OH NO HE DIDN’T! Ooh, yeah, they’re the guy or gal who ‘goes there’. Previously very popular with male stand ups (‘rape!’ ho ho), controversialism seems to be the current trend of new-ish female comics (‘rape!’ ho ho).
Obviously, if you’re not funny then this can lead to trouble. If the material falls flat you’re more likely to be greeted with a series of grimace-y ‘oohs’ and slow head-shakes, than a series of he-went-there! shrieks.
Of course, if you’re dead clever and that, you can always peddle the popular ironic-controversial material (‘rape! Only kidding!’ ho ho).
Reasons I might do it - might make me look cutting edge and clever; an element of danger; rape! (ho ho)
Reasons I might not - Frankie Boyle; every other new comedian.
Oohhh! Ooorrr, errrr, woo, jam and dogs and that. And little talking monkeys driving U-boats in a sea of custard. How did he even thank of that!?
Cripes, this dude’s mad. And he’s treating us to a little safari through his krayzee imadgernayshun. He’s probably bi-polar. But bi-polar in a fun way. I knew a girl like that once. I mean, most girls cry after sex with me, but with her I could pretend it was something else. (see 4)
Reasons I might do it - you can let your imagination run wild; people will think you’re fun and/or bi-polar.
Reasons I might not - don't want to; that's it really.
For this Sad Sack, life is rubbish. Everything is shit. He doesn’t even want you laughing at his jokes. Your laughter, in fact, is just making it worse. And, for some reason, that makes you laugh more. This morose, glass-half-full-but-half-full-of-shit chap is miserable but lovable. The comedy equivalent of an ‘I woke up this morning’ blues standard.
Reasons I might do it - a downbeat personality would help measure and control material; I could pretend not to care about the lack of laughter; instead of material I could just sum up any random day from the last eight years of my life.
Reasons I might not - too close to home.
Whether through lack of experience, nerves or a genuine dearth of comic timing and not-utter-shit material, this hapless comic is a car crash. The only thing worse than watching this poor fool is being him. This is the kind of comedian that even runs out of sympathy laughs, almost as quickly as he runs out of jokes and confidence.
If this comedian was a character in a John Steinbeck novel, he’d voluntarily walk down to the Salinas river, convince himself to think of rabbits and alfalfa, and shoot his own poor, dumb brains out.
Reasons I might do this - ah, who am I kidding? Pass me the shotgun.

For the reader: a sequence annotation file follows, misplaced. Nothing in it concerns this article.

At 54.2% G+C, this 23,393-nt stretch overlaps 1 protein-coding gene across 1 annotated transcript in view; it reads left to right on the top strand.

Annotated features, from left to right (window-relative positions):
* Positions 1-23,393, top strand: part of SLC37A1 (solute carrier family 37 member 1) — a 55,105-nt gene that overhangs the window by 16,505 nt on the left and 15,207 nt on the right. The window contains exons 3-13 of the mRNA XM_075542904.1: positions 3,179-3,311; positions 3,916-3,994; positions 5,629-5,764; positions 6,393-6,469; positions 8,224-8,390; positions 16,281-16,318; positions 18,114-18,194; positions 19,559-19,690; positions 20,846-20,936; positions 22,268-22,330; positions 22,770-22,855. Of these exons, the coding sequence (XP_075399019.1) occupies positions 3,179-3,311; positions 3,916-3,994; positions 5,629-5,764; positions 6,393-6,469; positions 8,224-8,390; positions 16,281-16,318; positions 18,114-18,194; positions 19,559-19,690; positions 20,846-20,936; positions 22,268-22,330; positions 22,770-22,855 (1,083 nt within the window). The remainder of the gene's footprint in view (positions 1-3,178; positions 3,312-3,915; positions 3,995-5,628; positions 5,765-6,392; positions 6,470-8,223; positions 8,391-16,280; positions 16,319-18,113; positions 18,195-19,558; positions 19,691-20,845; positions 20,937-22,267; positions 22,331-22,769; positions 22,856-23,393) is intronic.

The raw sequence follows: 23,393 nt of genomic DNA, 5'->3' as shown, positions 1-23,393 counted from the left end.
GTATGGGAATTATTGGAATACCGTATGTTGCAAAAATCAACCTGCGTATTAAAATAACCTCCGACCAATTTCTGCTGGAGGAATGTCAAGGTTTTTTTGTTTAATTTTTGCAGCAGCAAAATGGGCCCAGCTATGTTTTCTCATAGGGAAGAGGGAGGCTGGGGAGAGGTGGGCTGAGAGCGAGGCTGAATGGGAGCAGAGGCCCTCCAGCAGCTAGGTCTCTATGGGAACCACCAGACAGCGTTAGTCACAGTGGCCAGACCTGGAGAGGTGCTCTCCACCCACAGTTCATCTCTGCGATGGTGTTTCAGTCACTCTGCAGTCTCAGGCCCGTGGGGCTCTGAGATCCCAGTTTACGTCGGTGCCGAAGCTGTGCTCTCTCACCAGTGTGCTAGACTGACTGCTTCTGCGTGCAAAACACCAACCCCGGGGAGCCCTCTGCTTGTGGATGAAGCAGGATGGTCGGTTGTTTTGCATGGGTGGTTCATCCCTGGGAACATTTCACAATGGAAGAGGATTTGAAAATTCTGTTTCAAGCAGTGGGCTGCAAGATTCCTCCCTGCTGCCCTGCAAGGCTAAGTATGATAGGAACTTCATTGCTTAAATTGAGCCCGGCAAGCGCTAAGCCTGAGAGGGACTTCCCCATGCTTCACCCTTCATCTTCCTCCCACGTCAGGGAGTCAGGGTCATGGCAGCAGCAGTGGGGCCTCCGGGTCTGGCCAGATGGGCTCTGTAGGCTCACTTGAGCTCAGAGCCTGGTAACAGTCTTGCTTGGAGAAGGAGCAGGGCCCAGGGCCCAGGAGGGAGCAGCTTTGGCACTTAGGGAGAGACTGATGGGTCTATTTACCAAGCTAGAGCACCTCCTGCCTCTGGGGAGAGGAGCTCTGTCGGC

Wish me luck.
See you on the other side.
Sunday, 4 September 2011
In a moment of drunken fury and at-least-five-years-out-of-date Dave Gorman-esque whimsy, I have accepted a challenge.
To become a stand-up comedian. A successful one. In 12 months.
It’s this man’s fault - look at him. Look at his face. Study it. Look at his red leather chair. Study that. Where did that come from? Props cupboard probably. Forget about the chair, stop obsessing about the chair. It’s the man on it that’s important and that man is popular telly gigglemonger Dan Clark, best known for his successful BBC sitcom How Not To Live Your Life.
For almost utterly spurious reasons, I have always used Mr Clark and his show as a yardstick for shit TV comedy. Now, it’s pretty low-rent stuff but it’s by no means the highest teetering pile of dogshit in Shitville (that honour goes to Susan Nickson’s beyond deplorable Two Pints of Lager and a Packet of Crisps dynasty) but my distaste for it has resulted in an unhealthy fixation with Dan Clark.
Clark is, in all honesty, pretty inoffensive and has never done anything to me. However, I am not the kind of man to let that get in the way of my pre-packed opinion of anyone. In my head he had become a symbol of the very worst kind of cynical, sterile, bottom-feeding comedy. The kind of comedy consumed by the worst kind of people. The kind of people who would include James Corden on their fantasy dinner party invite list (even if you’re allowed dead people - I know!).
And then, to top off my unreasonable and unquenchable Clark-fury, I saw that he was doing a short run of stand-up comedy at the Edinburgh Festival this year.
I was INCANDESCENT (with rage). Oh, sure, I don’t give a toss if some crappy, lowest common denominator sitcom (the BBC‘s signature dish) is successful. Sitcoms, schmitcoms. But stand-up comedy is sacred. It‘s better, purer. ‘Dan Clark’, reasoned I in a calm and rational and emotionally mature manner, ‘should not be ALLOWED to do stand-up comedy.’